Prior research and stories hyped that dark chocolate was good for your heart health. Now you have to forget that delectable little piece of dark, rich chocolate that you had each night and empty your cupboard of the exotically sourced, artisan chocolates. Another blow to maturity!

Honestly, I don't have to eat the chocolate to get my pulse rate up, just mention chocolate and I'm panting.

Here is the link to the story. Point of interest, the article states that Hersey sponsored the Arte Johnson on Laugh In used to say "Veeery Interesting!!"

Wednesday, April 09, 2008

Food Memories from my Yout

My love affair with food didn't start at an early age. I only recall one food favorite as a child and that was and still is spaghetti in a red sauce, my mother's and then eventually my own concoctions - but that is another post.

Today I was trying to remember back to my childhood to any food memories. I know the story my mother talked about was that my sister and I were picky eaters. We were both very scrawny, tiny children and my mother being a good Jewish mother, felt guilty that we weren't robust looking. I think she felt her friends thought she was starving us.

She bribed both of us with $10 if we could gain 10 pounds in a year. Okay, it was a long time ago and that 10 spot is equivalent to $100 by today's standards. I recollect trying hard to gain but I just couldn't do it. I could win challenge today in about 3 days.

My mother's frustration was that there was little that I liked and my goodness if I said I liked something, I got it everyday for lunch....EVERYDAY...until I would throw a tantrum. The sliced turkey meat sandwiches on rye with a sprinkling of salt sticks in my mind. The lunch box would come home still in tack with the morning's packed sandwich. Oh, mother would be so aggravated and upset. It was my sister who told me to throw the sandwich away (she was the rocket genius between the two of us). I remember swapping a sandwich with another student, it was a meatloaf sandwich with ketchup on white was good, WELL, it wasn't sliced turkey.

Let me not forget breakfast every morning, of course it was the same thing every morning, a soft boiled egg and a glass of chocolate milk---talk about nausea to kick off your day. She probably did something else on the weekends. I know I had pancakes from time-to-time but it was those fast, so-called nutritious soft boil eggs every morning. To this day I can't watch Rocky Balboa swallow the raw eggs in Rocky and not have a feeling I'm going to toss.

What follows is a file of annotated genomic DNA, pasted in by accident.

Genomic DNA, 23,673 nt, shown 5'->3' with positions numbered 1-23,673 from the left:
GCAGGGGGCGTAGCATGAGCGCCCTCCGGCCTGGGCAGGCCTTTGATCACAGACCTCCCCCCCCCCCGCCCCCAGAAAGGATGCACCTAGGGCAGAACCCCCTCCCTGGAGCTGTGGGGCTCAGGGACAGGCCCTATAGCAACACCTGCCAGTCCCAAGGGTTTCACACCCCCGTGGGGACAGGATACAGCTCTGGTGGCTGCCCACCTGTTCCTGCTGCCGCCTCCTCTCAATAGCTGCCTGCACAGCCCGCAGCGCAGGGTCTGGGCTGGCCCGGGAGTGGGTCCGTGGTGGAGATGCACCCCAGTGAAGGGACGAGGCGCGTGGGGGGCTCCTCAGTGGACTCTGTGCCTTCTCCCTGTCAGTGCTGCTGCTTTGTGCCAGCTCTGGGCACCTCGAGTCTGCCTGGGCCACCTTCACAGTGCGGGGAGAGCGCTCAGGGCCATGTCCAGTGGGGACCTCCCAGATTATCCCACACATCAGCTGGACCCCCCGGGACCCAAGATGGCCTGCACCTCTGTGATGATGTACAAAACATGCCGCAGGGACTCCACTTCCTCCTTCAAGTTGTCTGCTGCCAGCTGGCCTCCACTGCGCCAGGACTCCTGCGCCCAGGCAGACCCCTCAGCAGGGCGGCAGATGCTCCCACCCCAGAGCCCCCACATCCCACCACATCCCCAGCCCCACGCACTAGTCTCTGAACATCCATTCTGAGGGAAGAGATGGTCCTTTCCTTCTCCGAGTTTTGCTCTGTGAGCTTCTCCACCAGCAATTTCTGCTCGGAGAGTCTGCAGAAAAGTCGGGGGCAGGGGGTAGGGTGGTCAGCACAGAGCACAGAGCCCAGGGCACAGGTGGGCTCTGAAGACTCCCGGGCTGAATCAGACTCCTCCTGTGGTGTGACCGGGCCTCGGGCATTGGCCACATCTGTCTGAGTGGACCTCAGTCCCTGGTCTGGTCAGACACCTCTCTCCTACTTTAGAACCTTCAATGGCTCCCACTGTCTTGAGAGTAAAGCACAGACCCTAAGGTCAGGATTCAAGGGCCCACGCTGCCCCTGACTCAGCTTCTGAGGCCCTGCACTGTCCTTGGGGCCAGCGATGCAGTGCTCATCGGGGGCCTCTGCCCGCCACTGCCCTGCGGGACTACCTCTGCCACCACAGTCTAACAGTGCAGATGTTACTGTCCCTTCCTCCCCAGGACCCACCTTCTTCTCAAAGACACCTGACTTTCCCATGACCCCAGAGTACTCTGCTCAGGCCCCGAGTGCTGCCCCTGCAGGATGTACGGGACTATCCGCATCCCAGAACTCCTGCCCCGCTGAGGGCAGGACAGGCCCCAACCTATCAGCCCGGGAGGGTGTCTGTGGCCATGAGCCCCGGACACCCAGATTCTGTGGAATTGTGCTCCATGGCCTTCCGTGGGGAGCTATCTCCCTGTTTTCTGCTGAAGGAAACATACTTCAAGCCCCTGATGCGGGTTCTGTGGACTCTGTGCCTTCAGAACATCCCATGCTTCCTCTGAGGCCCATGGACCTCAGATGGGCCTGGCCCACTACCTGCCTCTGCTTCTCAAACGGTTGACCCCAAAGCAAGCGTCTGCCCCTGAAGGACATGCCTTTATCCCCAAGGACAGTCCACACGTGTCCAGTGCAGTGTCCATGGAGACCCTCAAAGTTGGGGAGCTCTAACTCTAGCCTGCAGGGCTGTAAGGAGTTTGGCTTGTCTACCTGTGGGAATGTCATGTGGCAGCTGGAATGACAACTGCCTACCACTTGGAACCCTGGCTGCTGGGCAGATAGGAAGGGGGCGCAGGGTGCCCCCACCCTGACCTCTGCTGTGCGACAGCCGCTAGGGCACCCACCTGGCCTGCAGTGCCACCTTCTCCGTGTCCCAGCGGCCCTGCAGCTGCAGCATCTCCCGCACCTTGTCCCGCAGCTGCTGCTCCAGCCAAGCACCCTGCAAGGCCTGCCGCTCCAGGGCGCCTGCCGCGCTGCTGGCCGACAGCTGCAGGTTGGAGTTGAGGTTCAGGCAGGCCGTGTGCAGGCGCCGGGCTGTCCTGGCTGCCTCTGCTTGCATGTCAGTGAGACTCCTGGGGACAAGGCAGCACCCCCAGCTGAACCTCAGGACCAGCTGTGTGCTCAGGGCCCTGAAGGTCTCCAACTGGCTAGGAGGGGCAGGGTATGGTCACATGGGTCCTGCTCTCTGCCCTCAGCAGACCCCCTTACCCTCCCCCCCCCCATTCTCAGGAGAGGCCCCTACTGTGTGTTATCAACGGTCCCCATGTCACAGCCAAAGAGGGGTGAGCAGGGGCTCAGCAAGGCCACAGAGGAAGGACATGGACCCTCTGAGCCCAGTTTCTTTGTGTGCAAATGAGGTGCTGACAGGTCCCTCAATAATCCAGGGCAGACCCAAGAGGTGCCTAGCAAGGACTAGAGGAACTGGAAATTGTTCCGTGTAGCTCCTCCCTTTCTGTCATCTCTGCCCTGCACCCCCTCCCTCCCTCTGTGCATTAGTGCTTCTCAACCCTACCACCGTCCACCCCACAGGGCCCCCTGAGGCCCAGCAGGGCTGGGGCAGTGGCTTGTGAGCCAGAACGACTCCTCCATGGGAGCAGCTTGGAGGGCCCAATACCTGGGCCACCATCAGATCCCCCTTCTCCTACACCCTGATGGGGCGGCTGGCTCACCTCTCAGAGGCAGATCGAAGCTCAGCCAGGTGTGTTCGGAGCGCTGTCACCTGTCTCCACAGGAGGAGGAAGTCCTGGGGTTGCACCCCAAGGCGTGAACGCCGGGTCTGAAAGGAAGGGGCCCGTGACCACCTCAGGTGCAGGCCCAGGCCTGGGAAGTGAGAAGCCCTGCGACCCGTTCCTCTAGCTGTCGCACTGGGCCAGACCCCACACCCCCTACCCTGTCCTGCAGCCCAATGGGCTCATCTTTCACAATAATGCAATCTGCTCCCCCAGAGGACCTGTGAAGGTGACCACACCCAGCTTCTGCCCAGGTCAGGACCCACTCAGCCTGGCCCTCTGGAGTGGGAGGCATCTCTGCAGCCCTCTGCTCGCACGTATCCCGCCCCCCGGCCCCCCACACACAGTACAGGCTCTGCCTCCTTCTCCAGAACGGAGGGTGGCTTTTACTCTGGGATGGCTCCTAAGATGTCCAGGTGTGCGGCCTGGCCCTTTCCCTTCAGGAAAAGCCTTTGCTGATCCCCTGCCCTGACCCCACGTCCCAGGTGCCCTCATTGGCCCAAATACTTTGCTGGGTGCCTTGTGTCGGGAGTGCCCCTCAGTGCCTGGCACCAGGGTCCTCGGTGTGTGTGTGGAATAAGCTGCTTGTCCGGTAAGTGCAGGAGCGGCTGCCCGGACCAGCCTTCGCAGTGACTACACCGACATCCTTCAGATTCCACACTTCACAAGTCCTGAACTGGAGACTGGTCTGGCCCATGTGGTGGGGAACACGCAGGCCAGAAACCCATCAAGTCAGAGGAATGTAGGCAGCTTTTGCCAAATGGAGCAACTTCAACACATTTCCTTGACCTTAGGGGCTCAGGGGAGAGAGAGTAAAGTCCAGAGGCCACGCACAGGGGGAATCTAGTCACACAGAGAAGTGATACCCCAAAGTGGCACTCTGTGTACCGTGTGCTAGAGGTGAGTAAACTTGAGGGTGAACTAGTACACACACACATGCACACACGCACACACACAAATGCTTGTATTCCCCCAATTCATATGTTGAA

Chocolate milk was the only way to get milk down me, I couldn't handle white milk and to this day I don't drink white milk. I do use it with cereal if there is sugar in it (sugar substitute at this age.)

Don't be shy, let me know about your personal recollections of food of your youth ( or as Joe Pesci said in My Cousin Vinny, "yout").

Sunday, April 06, 2008

Sotto Sopra's Lemon Basil Sorbetto

How do I describe this wonderful tart, sweet, savory delectable concoction...oops, I just did.

I was at an Opera Night at Sotto Sopra Restaurant and the lemon basil sorbetto was the intermezzo. It truly cleaned and refreshed the palate but I wanted more, more, more. (OMG I'm sounding like the Comcast Cable commercial.) Luckily I was working with their executive chef Bill Crouse, co-hosting a cooking class last month and one of the dishes he presented was the divine sorbetto.

When I had my dinner party a week ago I made the sorbetto. It came out perfect and I had more, more, more. I had made approximately a quart and had leftovers to munch on all week long.

If you have an ice cream maker you MUST make this recipe. Just click on the title of this post and it will take you to Sotto Sopra's blog and the recipe. If you are lucky enough to have some yuzu juice you might want to use some of that in place of the lemon juice. (you will need approximately 20 lemons to make the 2 cups of fresh lemon juice).

Sotto Sopra in Baltimore

Wednesday, April 02, 2008

What Are Your Favorite Restaurants?

I need your help! Please let me know your favorite restaurants both in Washington DC and suburban areas, Northern Virginia and in Baltimore. The high end, the quirky neighborhood restaurants, favorite ethnic restaurants, late night restaurants. I'm working on a project and my stomach and purse strings cannot attempt to sort out all the many selections...I'm leaving it up to you to let me know. Be sure to list the city and a line or two what you like about the restaurants.


Blog Widget by LinkWithin